Just how naive are you?


Aren’t the internets wonderful? Just today I was trying to find the antonym of “naïve” and came across several terrific choices (sophisticated, worldly, well-informed, and intelligent) and one that didn’t make any sense (svelte???). However, upon further review at Merriam-Webster.com, I discovered that in addition to slender, lithe, and sleek (the definitions I expected), svelte could also mean urbane or suave. So a person could actually be svelte and obese at the same time. I never would have known that – thank you Al Gore!

In real life, it is probably a good thing to be informed, skeptical, and difficult to be taken advantage of. In short, it is good to be svelte. This applies to your (hopefully limited) encounters with strange men at highway rest stops, as much as it does to your (hopefully even more limited) encounters with forecasting software vendors.

Despite my plea that you remain svelte in real life, I implore you to be naïve in business forecasting – and use a naïve forecasting model early and often. A naïve forecasting model is the most important model you will ever use in business forecasting. It should also be the worst forecasting model you will ever use – but probably won’t be. Let me explain…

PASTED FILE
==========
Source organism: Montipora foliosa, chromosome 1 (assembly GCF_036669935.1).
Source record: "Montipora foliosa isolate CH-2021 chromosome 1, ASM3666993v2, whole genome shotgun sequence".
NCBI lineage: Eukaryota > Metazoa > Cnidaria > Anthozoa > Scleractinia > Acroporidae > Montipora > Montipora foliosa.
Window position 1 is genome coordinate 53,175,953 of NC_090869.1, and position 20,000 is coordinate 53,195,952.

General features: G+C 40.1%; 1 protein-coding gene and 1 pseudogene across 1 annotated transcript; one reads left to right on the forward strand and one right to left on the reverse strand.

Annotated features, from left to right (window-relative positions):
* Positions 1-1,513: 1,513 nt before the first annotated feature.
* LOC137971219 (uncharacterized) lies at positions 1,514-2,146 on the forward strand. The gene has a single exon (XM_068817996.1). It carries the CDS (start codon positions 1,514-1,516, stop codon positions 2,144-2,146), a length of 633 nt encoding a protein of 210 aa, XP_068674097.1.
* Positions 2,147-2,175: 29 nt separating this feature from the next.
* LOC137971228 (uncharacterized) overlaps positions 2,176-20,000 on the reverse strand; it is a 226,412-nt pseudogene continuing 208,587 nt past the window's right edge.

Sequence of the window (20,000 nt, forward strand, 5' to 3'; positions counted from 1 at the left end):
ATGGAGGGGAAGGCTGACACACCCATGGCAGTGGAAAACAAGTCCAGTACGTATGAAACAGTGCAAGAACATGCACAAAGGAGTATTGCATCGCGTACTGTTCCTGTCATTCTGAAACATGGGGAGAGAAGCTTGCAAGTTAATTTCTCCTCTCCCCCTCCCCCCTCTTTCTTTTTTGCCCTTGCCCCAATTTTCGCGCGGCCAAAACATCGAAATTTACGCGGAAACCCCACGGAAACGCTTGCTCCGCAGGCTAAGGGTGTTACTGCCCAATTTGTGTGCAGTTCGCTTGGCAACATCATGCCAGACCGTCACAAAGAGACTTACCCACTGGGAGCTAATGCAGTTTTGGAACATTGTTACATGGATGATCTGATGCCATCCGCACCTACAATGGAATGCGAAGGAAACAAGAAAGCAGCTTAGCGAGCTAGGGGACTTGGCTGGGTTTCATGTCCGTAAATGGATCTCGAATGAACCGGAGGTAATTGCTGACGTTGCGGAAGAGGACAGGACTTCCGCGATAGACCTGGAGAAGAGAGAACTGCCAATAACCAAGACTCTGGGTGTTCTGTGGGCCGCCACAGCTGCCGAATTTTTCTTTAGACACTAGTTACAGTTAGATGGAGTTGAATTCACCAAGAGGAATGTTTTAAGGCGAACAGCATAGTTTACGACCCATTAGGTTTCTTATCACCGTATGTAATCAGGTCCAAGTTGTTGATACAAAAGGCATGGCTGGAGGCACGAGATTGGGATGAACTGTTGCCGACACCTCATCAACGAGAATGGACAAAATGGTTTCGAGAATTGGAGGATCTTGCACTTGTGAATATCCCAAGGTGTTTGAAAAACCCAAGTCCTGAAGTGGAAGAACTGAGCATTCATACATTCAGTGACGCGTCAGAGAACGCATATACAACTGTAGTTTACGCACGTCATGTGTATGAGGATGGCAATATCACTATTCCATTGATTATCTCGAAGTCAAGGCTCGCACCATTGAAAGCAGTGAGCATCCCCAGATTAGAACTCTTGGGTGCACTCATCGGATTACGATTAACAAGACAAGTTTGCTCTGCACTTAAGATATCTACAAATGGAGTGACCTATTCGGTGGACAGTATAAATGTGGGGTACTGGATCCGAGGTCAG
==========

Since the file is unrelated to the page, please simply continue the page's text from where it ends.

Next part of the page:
Per the standard forecasting text, naïve forecasts are “Forecasts obtained with the minimal amount of effort and data manipulation and based solely on the most recent information available.” An important characteristic of a naïve forecasting model is that it can be easily automated and produced at virtually no cost -- without the need for forecasters or forecasting software. This is important because it sets a baseline for performance. If you can achieve X% error using a naïve model, then you sure as heck better be able to achieve less than X% error with whatever people and process and technology you are using to forecast. This is the fundamental idea behind Forecast Value Added Analysis, where you compare all forecasting process activities to “doing nothing” and eliminate those activities that aren’t making the forecast any better.